Now that Latin America’s economy has fallen to near zero growth, one of the biggest fears is that governments in the region will cut their already dismal spending on innovation. That’s the worst thing they could do.
Latin America, which has relied heavily on commodity exports whose prices have plummeted in recent months, is already one of the regions that invests the least in innovation. While Israel spends 4.2 of its GDP on research and development, South Korea 4.1 percent, Japan and Finland 3.5 percent, and Germany 3 percent, most Latin American countries invest an average of 0.5 percent, according to UNESCO’s Institute for Statistics figures.
Within the region, Brazil spends 1.2 percent of its GDP on research and development, Argentina 0.6 percent, Mexico 0.5 percent, Chile 0.4 percent, Colombia 0.2 percent, and Peru and Bolivia 0.16 percent, the figures show.
Not surprisingly, Latin American countries ranked pretty badly in a new world innovation ranking released last week.
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The Global Innovation Index 2015, a joint study by Cornell University, the INSEAD business school and the World Intellectual Property Organization, shows that most Latin American countries rank pretty badly. Mexico and Brazil, which are among the world’s fifteen largest economies, are not even among the first fifty on the list.
The ranking of 141 countries, led by Switzerland, the United Kingdom and Sweden, places Chile in 42nd place, Costa Rica 51, Mexico 57, Colombia 67, Brazil 70, Peru 71, Argentina 72, Guatemala 101, Bolivia 104, Ecuador 119, Nicaragua 130 and Venezuela 132. Brazil, Chile, Argentina, Venezuela and Ecuador have fallen several places from their positions in the same ranking three years ago.
The big fear is that, with Latin America’s economy expected to remain flat or even report negative growth this year, many governments will feel forced to choose between cutting social subsidies and reducing their innovation and education budgets.
Soumitra Dutta, dean of Cornell University’s Graduate School of Management and co-author of the Global Innovation Index 2015, says that while spending in research and development is not the only factor that makes some nations more innovative than others, failing to invest in innovation would have dramatic consequences.
“Countries should not stop or reduce their investment in innovation in times of crisis. Innovation is the only thing that builds the future of economies. To sustain the future you have to keep on feeding the innovation engine,” he told me in an interview.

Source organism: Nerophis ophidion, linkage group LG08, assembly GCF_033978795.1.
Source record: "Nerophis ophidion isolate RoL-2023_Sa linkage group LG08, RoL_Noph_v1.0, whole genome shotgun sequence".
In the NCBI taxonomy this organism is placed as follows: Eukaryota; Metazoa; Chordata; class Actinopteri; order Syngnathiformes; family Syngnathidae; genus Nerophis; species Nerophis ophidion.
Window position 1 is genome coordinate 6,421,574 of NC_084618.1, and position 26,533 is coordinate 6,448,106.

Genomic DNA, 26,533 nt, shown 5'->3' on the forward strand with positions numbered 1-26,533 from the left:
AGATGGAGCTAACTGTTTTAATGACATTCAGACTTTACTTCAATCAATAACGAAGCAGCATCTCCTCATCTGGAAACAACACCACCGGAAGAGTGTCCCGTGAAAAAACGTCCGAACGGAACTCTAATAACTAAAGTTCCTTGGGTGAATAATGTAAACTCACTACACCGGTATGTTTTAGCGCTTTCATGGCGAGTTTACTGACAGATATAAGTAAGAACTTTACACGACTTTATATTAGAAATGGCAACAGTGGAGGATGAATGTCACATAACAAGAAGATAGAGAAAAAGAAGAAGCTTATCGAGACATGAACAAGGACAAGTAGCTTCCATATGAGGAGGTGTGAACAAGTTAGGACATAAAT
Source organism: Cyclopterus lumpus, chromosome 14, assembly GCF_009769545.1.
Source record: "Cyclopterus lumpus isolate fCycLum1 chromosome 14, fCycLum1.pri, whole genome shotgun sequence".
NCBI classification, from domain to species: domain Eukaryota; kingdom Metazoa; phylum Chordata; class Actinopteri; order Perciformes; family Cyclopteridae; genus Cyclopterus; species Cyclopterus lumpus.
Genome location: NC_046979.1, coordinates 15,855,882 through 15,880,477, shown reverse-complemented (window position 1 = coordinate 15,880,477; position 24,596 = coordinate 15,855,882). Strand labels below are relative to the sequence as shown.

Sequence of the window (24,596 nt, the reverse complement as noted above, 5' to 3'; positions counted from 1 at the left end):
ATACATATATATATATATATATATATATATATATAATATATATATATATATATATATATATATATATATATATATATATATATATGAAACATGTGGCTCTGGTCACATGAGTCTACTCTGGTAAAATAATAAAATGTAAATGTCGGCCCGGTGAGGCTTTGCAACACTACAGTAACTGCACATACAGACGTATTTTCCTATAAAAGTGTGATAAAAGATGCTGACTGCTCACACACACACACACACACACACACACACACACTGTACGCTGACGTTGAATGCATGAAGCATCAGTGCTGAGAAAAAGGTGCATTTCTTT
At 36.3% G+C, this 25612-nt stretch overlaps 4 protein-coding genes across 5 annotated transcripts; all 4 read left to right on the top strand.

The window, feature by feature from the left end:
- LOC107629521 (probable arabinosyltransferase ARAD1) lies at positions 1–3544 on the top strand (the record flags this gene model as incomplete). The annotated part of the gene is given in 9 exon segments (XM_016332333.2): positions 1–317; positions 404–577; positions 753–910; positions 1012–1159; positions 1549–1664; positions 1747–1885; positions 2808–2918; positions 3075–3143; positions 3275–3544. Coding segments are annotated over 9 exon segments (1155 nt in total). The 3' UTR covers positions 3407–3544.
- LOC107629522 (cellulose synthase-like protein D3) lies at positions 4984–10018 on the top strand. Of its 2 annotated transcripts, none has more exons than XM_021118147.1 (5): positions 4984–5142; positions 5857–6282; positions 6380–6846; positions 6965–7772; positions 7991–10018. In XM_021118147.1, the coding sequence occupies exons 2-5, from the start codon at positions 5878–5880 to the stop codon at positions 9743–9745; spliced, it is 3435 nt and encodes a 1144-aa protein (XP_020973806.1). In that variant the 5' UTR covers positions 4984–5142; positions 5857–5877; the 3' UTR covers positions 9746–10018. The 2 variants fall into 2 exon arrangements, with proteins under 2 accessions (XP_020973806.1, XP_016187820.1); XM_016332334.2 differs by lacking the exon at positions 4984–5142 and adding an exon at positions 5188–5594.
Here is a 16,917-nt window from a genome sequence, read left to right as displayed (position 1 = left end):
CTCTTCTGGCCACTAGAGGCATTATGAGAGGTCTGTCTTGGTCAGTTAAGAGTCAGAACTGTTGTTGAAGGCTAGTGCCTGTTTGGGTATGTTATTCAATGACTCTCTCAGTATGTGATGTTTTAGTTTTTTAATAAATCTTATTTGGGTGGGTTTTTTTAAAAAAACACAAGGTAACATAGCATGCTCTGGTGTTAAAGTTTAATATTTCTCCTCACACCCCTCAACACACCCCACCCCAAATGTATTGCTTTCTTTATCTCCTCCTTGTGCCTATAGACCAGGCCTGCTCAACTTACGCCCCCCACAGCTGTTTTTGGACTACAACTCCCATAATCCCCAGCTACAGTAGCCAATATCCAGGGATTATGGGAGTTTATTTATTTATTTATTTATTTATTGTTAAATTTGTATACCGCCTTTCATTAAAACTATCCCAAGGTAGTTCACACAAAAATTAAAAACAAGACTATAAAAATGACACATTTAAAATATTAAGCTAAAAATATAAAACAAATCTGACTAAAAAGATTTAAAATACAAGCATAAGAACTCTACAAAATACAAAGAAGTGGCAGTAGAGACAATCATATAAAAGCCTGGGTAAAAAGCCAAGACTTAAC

There is new evidence to support this, he said. New research that was published in the Global Innovation Index 2015 shows that some of the best-performing countries are the ones that increased their spending on research and development despite economic crises.
China, for instance, more than doubled its investment in research following the 2008 global economic crisis. Between 2008 and 2014, China increased its investment in research by 118 percent, while Poland raised it by 66 percent, and South Korea by 56 percent over the same period, the study shows.
But can governments increase innovation budgets at a time when they are short of money to fund social programs, I asked Dutta. That’s a false dilemma, he answered.
“The resources can come from the private sector,” Dutta said. “The challenge is to provide incentives for the private sector to invest in innovation.”
My opinion: I agree. Even in communist China, there is considerably more private sector investment in innovation than in Latin America, where governments provide little or no tax incentives nor a favorable business climate for private companies to invest in research and development.
Reducing their already pitiful innovation budgets in order to maintain social subsidies is not only a false dilemma, but a dangerous one. If Latin American countries want to prosper and reduce poverty, they should not only refrain from reducing their innovation funds. They should follow the steps of China, Poland and South Korea, and increase them in times of crisis!